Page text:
Psychological Morbidity of Farmers and Non-farming Population: Results from a UK Survey
- 605 Downloads
The relatively high rate of suicide among UK farmers suggests that they may suffer greater mental health problems than the general population. This paper provides a comparison of the psychological morbidity of farmers and their partners/spouses with non-farmers. The General Health Questionnaire (GHQ-12) was administered using face-to-face interviews with 784 attendees of agricultural shows in the UK. Results show that GHQ-12 scores for farmers and their partners/spouses were significantly higher (P < 0.001) than those for the non-farming population, indicating higher psychological morbidity among farmer families. Approximately 35% of farmers had scores 12 and higher (recommended cut-off for psychiatric disorders), compared to 27% of non-farmers. Within the farmers group, male respondents, those aged from 45 to 64, self-employed or not in paid employment, having a non-supervisory position and living in a rural area were characterized by higher mean GHQ-12 scores compared to correspondent subgroups from the non-farming population.
KeywordsFarmer health GHQ-12 Rural health Mental health Wales
- Boulanger, S., Deaville, J., Randall-Smith, J., & Wynn-Jones, J. (1999a). Farm suicide in rural Wales—a review of the services in Powys and Ceredigion. Powys: Institute of Rural Health.Google Scholar
- Boulanger, S., Gilman, A., & Deaville, J. (1999b). Farmers’ stress survey. Powys: Institute of Rural Health.Google Scholar
- Bowling, A. (1997). Measuring health: a review of quality of life measurement scales (2nd ed.). Buckingham and Philadelphia: Open University Press.Google Scholar
- BHPS, British Household Panel Survey. (2010). http://www.iser.essex.ac.uk/survey/bhps. Accesses 6 Aug 2010.
- Cohen, J. (1988). Statistical power analysis for the behavioral sciences (2nd ed.). Hillsdale, NJ: Lawrence Erlbaum Associates.Google Scholar
- Das, A. (2009). Farmers’ suicide in India: implications for public mental health. International Journal of Social Psychiatry. Epub ahead of print, doi: 10.1177/0020764009103645.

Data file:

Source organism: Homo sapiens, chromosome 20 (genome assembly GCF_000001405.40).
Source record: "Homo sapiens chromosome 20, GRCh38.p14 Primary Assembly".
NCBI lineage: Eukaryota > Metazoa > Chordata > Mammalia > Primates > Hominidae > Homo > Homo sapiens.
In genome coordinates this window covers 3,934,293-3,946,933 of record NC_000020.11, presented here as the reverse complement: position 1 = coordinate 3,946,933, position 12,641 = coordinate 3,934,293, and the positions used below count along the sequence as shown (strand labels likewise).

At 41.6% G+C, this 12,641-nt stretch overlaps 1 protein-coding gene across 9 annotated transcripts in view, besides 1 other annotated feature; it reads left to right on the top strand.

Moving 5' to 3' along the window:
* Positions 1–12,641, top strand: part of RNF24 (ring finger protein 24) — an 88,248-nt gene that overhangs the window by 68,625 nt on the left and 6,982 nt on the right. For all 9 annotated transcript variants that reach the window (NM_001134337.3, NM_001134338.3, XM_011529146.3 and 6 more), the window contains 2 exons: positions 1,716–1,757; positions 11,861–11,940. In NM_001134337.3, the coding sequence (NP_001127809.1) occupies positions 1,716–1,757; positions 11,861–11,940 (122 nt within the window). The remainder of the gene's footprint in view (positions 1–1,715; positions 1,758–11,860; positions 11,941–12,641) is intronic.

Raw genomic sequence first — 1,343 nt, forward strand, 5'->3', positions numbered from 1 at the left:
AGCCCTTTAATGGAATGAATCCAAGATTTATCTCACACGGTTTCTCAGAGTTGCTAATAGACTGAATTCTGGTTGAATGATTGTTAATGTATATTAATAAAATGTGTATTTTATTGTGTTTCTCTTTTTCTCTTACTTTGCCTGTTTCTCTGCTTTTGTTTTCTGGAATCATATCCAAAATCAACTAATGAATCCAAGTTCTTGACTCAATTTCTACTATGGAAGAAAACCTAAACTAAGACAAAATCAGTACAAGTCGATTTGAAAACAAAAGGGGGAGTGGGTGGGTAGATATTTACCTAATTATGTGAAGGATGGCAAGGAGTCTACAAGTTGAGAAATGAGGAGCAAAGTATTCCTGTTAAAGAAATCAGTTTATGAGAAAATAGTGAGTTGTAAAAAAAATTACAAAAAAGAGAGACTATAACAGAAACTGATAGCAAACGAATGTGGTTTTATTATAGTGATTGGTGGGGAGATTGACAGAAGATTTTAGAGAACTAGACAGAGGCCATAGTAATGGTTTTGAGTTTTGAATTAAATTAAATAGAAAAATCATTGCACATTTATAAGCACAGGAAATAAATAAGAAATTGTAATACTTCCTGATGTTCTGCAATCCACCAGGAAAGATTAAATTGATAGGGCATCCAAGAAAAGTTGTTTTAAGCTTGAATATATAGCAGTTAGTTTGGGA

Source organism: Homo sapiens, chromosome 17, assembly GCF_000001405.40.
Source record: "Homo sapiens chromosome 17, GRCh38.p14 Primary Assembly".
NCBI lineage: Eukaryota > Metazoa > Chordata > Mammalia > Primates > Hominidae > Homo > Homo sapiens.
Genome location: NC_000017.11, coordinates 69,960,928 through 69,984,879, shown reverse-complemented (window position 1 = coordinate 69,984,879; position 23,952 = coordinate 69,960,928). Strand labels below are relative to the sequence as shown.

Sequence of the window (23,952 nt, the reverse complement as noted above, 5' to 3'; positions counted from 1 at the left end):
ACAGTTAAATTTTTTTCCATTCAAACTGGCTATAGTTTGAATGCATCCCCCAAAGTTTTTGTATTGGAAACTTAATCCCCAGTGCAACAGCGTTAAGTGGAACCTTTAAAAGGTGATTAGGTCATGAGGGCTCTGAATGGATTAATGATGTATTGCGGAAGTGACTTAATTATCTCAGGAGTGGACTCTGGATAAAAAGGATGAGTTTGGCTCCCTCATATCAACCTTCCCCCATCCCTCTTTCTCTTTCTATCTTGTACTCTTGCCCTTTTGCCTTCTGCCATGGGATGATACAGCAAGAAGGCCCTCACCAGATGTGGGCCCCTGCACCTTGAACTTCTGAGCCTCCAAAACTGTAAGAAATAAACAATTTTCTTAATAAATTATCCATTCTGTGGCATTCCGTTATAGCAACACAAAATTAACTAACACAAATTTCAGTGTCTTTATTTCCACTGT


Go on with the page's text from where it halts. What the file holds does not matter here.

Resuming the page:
- DEFRA, Department for Environment, Food and Rural Affairs. (2010a). Sustainable Farming and Food Strategy—indicator data sheet. http://www.defra.gov.uk/evidence/statistics/foodfarm/general/indicators/documents/c704.pdf. Accessed 6 Aug 2010.
- DEFRA, Department for Environment, Food and Rural Affairs. (2010b). Statistics Digest 2008 http://www.defra.gov.uk/evidence/statistics/foodfarm/farmmanage/earningshours/documents/StatsDigest2008.pdf. Accessed 6 August 2010.
- Eisner, C. S., Neal, R. D., & Scaife, B. (1998). Depression and anxiety in farmers. Primary Care Psychiatry, 4, 101–105.Google Scholar
- GHQ-12, General Health Questionnaire. (2010). http://www.gl-assessment.co.uk/health_and_psychology/resources/general_health_questionnaire/faqs.asp?css=1 Accessed 6 August 2010.
- Goldberg, D., & Williams, P. (1988). A user’s guide to the general health questionnaire. Basingstoke: NferNelson Publishing Company.Google Scholar
- Hawton, K., Simkin, S., Malmberg, A., Fagg, J., & Harriss, L. (1998). Suicide and stress in farmers. London: TSO.Google Scholar
- HSE, Health Survey for England. (2010). http://www.dh.gov.uk/en/Publicationsandstatistics/PublishedSurvey/HealthSurveyForEngland/DH_632. Accesses 6 Aug 2010.
- McDowell, I. (2006). Measuring health: a guide to rating scales and questionnaires (3rd ed.). New York: Oxford University Press.Google Scholar
- McGregor, M., Willock, J., & Deary, I. (1995). Farmer stress. Journal of Farm Management, 9, 59–65.Google Scholar
- Murphy, H., & Lloyd, K. (2007). Civil conflict in Northern Ireland and the prevalence of psychiatric disturbance across the United Kingdom: a population study using the British household panel survey and the Northern Ireland household panel survey. International Journal of Social Psychiatry, 53, 397–407.PubMedCrossRefGoogle Scholar
- Murphy, H., & Lloyd, K. (2009). Gender as a risk factor in minor psychiatric morbidity in the United Kingdom. The Internet Journal of Epidemiolog, 6, 2.Google Scholar
- National Assembly for Wales. (2001). Farming for the future. Cardiff: National Assembly for Wales.Google Scholar
- Office for National Statistics. (2010). Annual Abstract of Statistics. http://www.statistics.gov.uk/statbase/product.asp?vlnk=94. Accessed 6 Aug 2010.
- Prajapati, B., Dunne, M., & Armstrong R. (2010). Sample size estimation and statistical power analyses. Optometry Today, 16/07.Google Scholar
- SHeS, Scottish Health Survey. (2010). (http://www.scotland.gov.uk/Topics/Statistics/Browse/Health/scottish-health-survey. Accessed 6 Aug 2010.
- Sturgeon, R., & Morrissette, P. J. (2010). A qualitative analysis of suicide ideation among Manitoban farmers. Canadian Journal of Counselling and Psychotherapy, 44, 2.Google Scholar
- The UK Met Office (2010). UK climate and weather statistics. http://www.metoffice.gov.uk/weather/uk/climate.html. Accessed 6 Aug 2010.
- WHO, World Health Organization. (2010). Suicide. http://www.who.int/topics/suicide/en/. Accessed 6 Aug 2010.